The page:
World War I Fear Strips Area of German Heritage
By Jim Reis-reprinted here with his
Pieces of the Past-Volume I
Wie geht es Ihnen?
There was a time when most Northern Kentuckians could read that simple sentence as easily as they could read anything else in the newspaper. But time and world events conspired to strip away part of our heritage. Until 1918 German was the second language of Northern Kentucky. Thousands of first generation Americans learned German at home, while others learned in school. A few were taught in the public schools.
World War I changed that. In a few months, Northern Kentuckians filled with patriotic zeal stripped German from their schools. In the late 1800s and early 1900s, German was spoken on street corners, churches held services in German and the Covington and Newport public libraries set aside sections for German language books. There were also a couple of newspapers published in German, but they disappeared by the 1900s.
Alexandria held a series of "German Day" celebrations with a parade and a festival to honor the 200th anniversary of the first German settlement in America, which had been located in Pennsylvania. Educator F D Fasterius had landed near Philadelphia on August 6, 1683 and was followed on October 3 by 13 German families who settled Germantown. To celebrate the anniversary in Alexandria, 5000 people came out on October 8, 1883 to watch a long line of floats, to hear a German Military Band and speeches at the fairgrounds and then to march to the Alexandria Cemetery for a memorial service.
In 1911, a statewide German Day festival coordinated by Newport officials was held at the Ludlow Lagoon amusement park. The governor and the German Imperial Consul were among more than 10,000 people who attended. German was available in most public high schools. The combination of German ancestry and the scientific importance of German publications at the time made German a popular language among high school students.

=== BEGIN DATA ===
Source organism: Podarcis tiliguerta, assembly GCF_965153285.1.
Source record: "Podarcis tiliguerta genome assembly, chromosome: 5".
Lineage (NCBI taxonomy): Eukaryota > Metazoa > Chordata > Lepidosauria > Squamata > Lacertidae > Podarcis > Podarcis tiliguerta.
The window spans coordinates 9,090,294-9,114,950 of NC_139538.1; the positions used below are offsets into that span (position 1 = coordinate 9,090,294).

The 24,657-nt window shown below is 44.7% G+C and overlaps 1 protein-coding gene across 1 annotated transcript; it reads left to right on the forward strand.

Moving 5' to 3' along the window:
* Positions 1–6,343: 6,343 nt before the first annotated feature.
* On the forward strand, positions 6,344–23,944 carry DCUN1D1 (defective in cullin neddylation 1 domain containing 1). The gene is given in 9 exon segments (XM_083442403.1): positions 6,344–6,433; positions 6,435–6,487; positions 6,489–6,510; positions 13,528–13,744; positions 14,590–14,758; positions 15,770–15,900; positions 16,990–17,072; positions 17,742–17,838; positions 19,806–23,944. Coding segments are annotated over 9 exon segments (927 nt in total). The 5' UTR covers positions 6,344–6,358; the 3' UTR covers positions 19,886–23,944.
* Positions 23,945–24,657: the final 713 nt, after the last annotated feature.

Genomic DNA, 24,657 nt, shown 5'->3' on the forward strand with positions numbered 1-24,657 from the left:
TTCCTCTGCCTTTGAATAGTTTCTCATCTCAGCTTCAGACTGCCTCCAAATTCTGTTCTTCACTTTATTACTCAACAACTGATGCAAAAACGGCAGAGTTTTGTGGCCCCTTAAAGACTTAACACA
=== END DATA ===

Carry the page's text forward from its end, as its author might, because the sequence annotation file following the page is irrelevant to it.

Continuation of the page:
The Covington Board of Education in its 1905-06 annual report recommended that students in college preparatory courses take four years of German. Those in general or commercial courses were advised to take two years.
Then came World War I. The United States declared war on Germany April 6, 1917 which had begun in Europe in 1914. The Kentucky Post carried pictures and stories about the war and its devastation. American public opinion turned against Germany. In the summer of 1917 Dayton Public Schools stopped offering German classes. Pressure was applied to Ft. Thomas, Bellevue and Newport to do the same. The Citizens Patriotic League of Covington was formed by 25 people in July 1917. By the end of 1919 its ranks had grown to more than 1000. Among the league's declared aims was the elimination of German and all modern foreign languages from elementary schools and a ban on German in print or public speeches.
Anti-German sentiment increased. Many street signs and company names were purged of their "Hun" origins. German Street became Liberty Street and the German National Bank became American National Bank in Newport. In Covington it became Liberty National and Bremen street became Pershing Street. On January 10, 1918 Bellevue schools dropped classes studying German. On February 5 Newport schools dropped the classes and went a step further, "casting out" its German books. Ft. Thomas followed immediately after.
The Citizens Patriotic League turned its attention to German-language newspapers. There were two Cincinnati German newspaper in circulation at the time. Members posted placards warning people not to subscribe, read, circulate or buy advertising in German newspapers. The boycott ended the circulation of the newspapers in Northern Kentucky
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